Implementing a health check for your service is a critical component of its operation. However, many people may not have given it much thought. To ensure that you’re on the right track, here are some best practices and high-level guidelines for implementing a health check.
Firstly, it’s essential to have a website, such as https://www.githubstatus.com/, to track the health check result or current status of your site. Secondly, it’s crucial not to host this site using the same infrastructure as your service under monitoring. Otherwise, if your service is experiencing an outage, and your customers find the health check site down, it would be an awkward situation.
Thirdly, there are some guidelines to consider when implementing a health check. For instance, in Kubernetes, there are readiness and liveness checks. The former checks if the service is ready to serve requests, while the latter determines if the service is running (even if it’s in an unhealthy state). Liveness checks are faster than readiness checks. It’s worth considering how to implement a similar health check status website like githubstatus for your own services.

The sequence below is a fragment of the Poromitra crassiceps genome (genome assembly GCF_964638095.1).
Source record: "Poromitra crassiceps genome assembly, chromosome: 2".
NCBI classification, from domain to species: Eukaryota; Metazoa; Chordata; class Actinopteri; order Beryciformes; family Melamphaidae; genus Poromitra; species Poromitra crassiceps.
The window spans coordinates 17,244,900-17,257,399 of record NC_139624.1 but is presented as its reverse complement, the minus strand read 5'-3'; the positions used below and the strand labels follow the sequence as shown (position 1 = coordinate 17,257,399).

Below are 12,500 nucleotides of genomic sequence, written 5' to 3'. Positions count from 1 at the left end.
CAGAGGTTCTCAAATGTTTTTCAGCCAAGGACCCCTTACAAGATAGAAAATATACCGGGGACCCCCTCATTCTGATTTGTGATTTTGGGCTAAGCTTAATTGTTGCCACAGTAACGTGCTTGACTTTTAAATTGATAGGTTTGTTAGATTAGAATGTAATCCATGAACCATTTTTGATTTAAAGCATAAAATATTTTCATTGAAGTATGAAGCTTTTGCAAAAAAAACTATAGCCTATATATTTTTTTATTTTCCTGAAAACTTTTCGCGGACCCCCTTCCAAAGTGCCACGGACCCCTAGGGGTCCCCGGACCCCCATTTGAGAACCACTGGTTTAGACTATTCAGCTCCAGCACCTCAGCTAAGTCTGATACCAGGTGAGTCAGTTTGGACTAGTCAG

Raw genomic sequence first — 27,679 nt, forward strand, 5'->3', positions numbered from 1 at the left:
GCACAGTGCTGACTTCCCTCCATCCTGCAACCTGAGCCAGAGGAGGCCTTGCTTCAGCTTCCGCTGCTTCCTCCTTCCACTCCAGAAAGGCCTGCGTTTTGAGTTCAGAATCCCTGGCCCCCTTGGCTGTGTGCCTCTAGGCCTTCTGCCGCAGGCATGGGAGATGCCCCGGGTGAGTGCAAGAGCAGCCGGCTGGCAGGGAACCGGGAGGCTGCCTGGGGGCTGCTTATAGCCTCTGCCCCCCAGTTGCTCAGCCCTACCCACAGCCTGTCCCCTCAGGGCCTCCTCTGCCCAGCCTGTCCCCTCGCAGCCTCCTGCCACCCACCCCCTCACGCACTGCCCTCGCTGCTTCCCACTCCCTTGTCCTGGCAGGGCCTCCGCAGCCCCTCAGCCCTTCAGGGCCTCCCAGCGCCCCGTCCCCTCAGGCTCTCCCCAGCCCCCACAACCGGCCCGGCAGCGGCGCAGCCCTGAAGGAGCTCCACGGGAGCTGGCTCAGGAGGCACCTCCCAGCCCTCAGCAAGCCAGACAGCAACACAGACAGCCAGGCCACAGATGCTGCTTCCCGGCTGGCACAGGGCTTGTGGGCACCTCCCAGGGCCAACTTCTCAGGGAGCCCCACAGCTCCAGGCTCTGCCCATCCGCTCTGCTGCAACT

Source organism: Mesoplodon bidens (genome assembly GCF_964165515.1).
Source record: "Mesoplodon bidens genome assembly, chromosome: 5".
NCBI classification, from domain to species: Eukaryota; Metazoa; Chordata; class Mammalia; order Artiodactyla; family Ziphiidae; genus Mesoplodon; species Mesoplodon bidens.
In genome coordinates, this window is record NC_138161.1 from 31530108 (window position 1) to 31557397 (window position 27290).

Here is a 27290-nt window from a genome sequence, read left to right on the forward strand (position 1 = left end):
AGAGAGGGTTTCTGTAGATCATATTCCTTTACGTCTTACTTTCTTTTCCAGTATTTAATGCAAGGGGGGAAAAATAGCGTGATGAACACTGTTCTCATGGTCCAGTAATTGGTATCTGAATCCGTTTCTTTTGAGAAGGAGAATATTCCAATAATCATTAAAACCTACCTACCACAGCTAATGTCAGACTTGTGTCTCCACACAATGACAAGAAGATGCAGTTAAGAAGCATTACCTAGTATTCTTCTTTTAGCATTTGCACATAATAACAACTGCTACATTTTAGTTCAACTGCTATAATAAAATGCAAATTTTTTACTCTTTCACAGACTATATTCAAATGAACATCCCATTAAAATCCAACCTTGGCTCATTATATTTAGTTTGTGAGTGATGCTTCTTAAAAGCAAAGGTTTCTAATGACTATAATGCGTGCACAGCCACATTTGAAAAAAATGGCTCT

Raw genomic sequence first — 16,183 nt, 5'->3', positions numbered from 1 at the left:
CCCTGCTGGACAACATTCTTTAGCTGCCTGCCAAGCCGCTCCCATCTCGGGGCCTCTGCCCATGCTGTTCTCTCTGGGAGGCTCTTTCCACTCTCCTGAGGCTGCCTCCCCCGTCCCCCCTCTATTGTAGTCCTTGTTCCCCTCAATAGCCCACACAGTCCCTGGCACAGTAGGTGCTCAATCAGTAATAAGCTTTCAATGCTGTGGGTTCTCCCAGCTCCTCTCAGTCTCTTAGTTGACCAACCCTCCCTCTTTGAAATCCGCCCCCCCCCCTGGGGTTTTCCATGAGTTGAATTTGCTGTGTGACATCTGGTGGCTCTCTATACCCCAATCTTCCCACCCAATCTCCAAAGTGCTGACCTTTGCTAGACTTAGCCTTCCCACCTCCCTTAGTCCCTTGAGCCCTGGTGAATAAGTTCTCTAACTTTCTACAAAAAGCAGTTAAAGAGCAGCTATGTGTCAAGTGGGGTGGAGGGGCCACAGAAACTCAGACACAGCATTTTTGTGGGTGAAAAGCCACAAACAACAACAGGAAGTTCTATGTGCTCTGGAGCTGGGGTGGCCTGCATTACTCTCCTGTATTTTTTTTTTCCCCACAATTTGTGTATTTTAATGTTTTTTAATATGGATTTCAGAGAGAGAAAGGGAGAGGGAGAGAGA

After some investigation, here are some best practices to consider:
- The health check should measure the real customer experience, which includes checking various aspects of your service, such as UI, API, authentication, and dependency health.
- The health check should be quick, small, and reliable.
- The health check is not meant for feature testing.
- Multiple health checks for different purposes may be necessary.
- The health check infrastructure should be separate from the service infrastructure.
- Metrics should be separated between health check traffic and real customer traffic for the service under test.
By following these best practices and guidelines, you can implement a robust health check system for your service.